I had a trip down memory lane today; flying in the Amsterdam then getting the train down to Eindhoven for the kick off meeting on a Phillips LIghting project. Now I used to do that journey a lot in DataSciences days and I always enjoyed the trip. Faster and more comfortable than flying direct and you get to see the Dutch countryside from the double decker trains. Also Eindhoven is different from Amsterdam, I made the mistake of saying they were in Holland on my first visit, so they called me English for a week or so until I learnt my lesson and talked about the Netherlands.
I also learnt about a key cultural difference. When someone from the UK says they will do something on Friday then all reasonable people know they mean Wednesday of next week (don’t panic Tony, I do mean this Friday). However the same statement from the Netherlands is in effect a verbal contract. Net result, UK staff used to think the Dutch were impossible as they always hung back from commitment, while the Dutch thought the Brits were a bunch of incompetents who never kept their word. The reason they did not easily commit, is that once they did they meant it. Language is very much a part of social context and a consequence of that context. You have to listen to the stories to get anywhere near understanding another culture. Given the common history between the Netherlands and the UK you wouldn’t expect major differences, but there are. How much more so where there is little history in common, or what there is, it is colonial in nature.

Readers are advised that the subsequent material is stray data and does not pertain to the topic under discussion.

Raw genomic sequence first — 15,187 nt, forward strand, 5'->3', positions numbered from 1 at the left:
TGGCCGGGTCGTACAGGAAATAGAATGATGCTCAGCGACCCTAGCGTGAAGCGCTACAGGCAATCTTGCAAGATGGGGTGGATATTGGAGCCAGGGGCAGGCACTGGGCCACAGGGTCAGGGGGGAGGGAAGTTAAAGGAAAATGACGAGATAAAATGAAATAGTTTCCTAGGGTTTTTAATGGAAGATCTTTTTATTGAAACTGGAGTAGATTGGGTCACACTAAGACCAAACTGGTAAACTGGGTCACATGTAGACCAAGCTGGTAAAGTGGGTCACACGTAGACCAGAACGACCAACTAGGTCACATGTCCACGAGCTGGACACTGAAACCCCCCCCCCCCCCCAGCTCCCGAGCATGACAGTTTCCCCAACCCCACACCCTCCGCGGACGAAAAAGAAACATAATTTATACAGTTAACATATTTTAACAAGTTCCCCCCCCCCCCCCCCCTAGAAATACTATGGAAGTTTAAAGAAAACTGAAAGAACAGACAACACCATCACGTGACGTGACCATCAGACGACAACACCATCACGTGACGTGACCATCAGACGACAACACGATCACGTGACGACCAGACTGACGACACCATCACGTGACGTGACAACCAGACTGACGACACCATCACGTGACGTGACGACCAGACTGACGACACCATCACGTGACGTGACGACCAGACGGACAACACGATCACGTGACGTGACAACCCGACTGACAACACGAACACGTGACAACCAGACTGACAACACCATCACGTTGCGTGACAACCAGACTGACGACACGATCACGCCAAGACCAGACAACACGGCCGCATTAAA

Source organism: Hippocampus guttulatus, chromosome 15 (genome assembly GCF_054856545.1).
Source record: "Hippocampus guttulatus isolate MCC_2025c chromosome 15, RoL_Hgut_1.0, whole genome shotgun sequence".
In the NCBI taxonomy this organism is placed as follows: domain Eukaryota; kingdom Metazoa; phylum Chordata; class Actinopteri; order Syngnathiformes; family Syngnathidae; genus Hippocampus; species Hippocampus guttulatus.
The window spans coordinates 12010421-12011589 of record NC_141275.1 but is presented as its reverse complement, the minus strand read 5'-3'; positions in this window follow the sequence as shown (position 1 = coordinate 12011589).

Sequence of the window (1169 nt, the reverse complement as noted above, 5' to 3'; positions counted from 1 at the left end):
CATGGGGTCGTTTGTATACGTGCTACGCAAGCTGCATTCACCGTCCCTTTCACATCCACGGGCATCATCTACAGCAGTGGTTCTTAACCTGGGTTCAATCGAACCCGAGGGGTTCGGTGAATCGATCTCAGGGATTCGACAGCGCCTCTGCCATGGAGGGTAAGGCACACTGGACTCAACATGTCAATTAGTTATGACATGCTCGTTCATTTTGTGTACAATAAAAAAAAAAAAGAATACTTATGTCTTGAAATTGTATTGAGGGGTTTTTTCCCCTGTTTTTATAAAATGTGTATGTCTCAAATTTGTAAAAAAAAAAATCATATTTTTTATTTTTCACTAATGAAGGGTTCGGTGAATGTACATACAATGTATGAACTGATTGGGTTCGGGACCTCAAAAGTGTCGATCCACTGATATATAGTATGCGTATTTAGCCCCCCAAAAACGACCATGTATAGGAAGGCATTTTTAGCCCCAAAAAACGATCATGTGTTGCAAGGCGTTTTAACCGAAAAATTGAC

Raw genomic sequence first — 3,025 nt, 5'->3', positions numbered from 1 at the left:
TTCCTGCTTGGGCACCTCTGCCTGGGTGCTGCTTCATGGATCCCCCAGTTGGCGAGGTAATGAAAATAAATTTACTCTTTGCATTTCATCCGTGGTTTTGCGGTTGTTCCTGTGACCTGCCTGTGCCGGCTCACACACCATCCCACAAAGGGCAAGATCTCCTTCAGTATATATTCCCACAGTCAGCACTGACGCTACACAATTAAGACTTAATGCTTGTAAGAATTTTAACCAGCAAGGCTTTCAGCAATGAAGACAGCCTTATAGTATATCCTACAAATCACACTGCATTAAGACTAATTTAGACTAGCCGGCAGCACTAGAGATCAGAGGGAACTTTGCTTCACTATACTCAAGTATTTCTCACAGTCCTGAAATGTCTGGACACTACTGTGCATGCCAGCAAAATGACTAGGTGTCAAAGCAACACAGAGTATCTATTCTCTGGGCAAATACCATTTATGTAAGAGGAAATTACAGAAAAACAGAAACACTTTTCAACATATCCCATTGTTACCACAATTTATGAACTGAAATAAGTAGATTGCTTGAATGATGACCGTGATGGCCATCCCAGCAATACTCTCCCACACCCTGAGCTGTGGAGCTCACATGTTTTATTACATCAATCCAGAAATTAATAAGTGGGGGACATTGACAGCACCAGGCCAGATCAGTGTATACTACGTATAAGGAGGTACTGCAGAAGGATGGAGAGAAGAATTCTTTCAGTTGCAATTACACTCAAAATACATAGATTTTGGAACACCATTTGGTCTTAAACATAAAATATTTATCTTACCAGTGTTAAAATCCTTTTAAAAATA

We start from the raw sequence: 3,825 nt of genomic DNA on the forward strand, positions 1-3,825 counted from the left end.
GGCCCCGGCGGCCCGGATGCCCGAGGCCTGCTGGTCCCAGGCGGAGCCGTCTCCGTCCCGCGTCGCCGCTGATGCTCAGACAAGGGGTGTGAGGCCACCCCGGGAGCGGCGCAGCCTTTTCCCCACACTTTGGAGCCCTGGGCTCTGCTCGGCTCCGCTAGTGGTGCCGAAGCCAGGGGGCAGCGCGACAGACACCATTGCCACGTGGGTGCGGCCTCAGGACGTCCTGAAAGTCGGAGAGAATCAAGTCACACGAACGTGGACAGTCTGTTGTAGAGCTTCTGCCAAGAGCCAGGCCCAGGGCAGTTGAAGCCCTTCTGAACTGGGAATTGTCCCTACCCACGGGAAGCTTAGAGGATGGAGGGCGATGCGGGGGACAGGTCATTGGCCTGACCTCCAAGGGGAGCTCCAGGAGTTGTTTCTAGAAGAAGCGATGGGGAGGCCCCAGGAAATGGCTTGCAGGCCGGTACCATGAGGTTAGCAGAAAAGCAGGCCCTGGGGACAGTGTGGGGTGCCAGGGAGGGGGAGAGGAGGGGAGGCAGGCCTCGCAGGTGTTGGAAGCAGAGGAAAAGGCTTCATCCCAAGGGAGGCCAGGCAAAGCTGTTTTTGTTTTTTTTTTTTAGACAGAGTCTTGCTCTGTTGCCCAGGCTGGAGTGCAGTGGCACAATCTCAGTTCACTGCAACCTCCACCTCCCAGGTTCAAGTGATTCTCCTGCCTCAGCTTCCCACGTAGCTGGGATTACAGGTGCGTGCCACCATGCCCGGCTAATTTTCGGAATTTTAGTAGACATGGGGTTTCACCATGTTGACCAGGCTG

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Back to my hometown of Rossland for a moment. Of the 1500 or so houses ...